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Science...very confusing.
November 6, 2011
6:54 am
Forum Posts: 239
Member Since:
July 26, 2010
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Does Science ever confuse you?

It does me. In 2009 I remember reading:

"Neanderthals 'distinct from us'
By James Morgan
Science reporter, BBC News, Chicago

The DNA will tease out the differences between Neanderthals (l) and us (r)
Scientists studying the DNA of Neanderthals say they can find no evidence that this ancient species ever interbred with modern humans.

But our evolutionary cousins may well have been able to speak as well as us, said Prof Svante Paabo from Germany's Max Planck Institute."

THEN...just a year later I am reading:

"Neanderthal DNA Found In Human DNA: Human Ancestors Mated With Extinct Species, Researchers Say."
see ... 67177.html

And I'm, like, make up your MIND! It's Grandparents Day and I gotta pick out a Greeting Card.

And NOW comes "DNA identifies new ancient human dubbed 'X-woman'
By Paul Rincon
Science reporter, BBC News

The finger bone was unearthed in 2008 at Denisova Cave
Scientists have identified a previously unknown type of ancient human through analysis of DNA from a finger bone unearthed in a Siberian cave."

A PREVIOUSLY unknown THIRD ancestor NOT Homo-sapiens, NOT Cro-Mag, NOT Neanderthal????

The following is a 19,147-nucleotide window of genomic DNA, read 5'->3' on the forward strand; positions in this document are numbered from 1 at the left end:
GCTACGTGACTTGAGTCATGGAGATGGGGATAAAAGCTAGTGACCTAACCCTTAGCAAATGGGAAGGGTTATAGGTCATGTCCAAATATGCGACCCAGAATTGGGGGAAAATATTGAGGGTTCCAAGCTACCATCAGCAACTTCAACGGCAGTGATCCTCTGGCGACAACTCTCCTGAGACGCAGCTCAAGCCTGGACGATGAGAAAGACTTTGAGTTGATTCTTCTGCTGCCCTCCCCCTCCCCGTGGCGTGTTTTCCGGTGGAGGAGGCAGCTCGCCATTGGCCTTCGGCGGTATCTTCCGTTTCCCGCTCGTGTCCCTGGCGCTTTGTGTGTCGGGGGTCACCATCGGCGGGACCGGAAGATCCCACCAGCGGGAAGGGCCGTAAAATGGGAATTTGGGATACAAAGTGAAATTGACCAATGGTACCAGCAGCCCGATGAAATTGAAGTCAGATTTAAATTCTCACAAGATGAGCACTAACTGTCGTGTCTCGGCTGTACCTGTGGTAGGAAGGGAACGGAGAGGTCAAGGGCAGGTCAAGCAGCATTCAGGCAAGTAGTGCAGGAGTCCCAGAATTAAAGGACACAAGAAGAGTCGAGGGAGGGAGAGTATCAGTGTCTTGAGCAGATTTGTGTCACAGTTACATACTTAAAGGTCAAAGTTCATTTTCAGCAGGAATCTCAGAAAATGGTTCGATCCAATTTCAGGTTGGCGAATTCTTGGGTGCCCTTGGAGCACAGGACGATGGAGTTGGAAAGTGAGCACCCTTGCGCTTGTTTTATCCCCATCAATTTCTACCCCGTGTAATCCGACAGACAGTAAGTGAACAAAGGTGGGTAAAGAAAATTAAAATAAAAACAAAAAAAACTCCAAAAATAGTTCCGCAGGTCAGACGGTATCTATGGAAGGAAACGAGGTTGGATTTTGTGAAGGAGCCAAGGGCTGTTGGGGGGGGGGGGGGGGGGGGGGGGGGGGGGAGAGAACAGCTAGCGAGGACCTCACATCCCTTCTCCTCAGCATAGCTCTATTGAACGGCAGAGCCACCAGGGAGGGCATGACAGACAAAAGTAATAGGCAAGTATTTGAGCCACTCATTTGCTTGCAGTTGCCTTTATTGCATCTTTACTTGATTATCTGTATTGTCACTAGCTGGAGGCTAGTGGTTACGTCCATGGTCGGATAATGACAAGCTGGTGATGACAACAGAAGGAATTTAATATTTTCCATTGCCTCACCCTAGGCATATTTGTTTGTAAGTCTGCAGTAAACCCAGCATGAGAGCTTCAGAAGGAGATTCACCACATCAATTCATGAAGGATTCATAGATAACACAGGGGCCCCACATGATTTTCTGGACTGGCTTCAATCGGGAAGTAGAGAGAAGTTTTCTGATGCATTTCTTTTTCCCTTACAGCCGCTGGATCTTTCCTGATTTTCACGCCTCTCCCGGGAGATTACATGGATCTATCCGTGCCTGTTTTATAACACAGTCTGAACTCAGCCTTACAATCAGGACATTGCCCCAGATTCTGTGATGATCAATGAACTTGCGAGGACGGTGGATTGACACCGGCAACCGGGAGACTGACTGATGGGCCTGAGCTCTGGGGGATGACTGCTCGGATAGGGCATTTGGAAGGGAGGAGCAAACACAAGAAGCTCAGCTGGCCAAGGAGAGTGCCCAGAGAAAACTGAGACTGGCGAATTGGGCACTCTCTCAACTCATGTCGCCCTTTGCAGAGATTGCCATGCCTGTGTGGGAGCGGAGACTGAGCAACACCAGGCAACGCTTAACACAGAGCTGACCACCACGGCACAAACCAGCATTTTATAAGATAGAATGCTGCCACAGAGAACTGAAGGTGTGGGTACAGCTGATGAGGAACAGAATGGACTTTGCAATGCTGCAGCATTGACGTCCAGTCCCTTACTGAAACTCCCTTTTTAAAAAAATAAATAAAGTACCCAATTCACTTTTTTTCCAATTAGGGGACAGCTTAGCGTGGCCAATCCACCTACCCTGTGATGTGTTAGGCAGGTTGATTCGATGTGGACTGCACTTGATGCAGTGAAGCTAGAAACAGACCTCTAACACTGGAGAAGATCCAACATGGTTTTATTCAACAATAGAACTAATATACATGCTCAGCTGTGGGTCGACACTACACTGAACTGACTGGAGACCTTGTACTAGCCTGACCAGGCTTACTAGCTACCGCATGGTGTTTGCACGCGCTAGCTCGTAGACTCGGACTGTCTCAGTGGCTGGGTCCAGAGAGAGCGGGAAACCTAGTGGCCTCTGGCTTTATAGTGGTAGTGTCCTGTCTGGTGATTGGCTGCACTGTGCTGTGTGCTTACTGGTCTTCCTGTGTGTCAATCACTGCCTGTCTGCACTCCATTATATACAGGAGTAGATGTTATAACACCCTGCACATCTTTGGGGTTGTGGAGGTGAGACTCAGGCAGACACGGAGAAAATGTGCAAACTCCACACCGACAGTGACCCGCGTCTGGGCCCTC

Good Grief? Could she be teh Sasquatch's Grandma?

(Always assuming there ARE Sasquatches, of course.)

But see

And what about Australopithecus sediba ? Australopithecus, you'll remember, was discovered in EAST Africa which is why they called it "Southern Ape".

But what about Australopithecus Sediba? Australopithecus sediba is a Southern Ape from SOUTH Africa :"Researchers tell the journal Science that the creatures fill an important gap between older hominids and the group of more modern species known as Homo, which includes our own kind. "

(At this point, Michelle Bachmann, Rush Limbaugh, Pat Robertson, et al would like it known that there ain't no "Homo" in THEIR family trees.)

"The team has assigned the name Australopithecus sediba to their finds.

"It's at the point where we transition from an ape that walks on two legs to, effectively, us," lead scientist Professor Lee Berger of the University of the Witwatersrand told BBC News.

"I think that probably everyone is aware that this period of time - that period between 1.8 and just over two million years [ago] - is one of the most poorly represented in the entire early hominid fossil record. You're talking about a very small, very fragmentary record," he explained.


But here's the question I want answered.
Was this show I used to watch a DOCUMENTARY show or NOT??

December 26, 2011
10:55 am

It's not the science that confuses me, it's the scientists.

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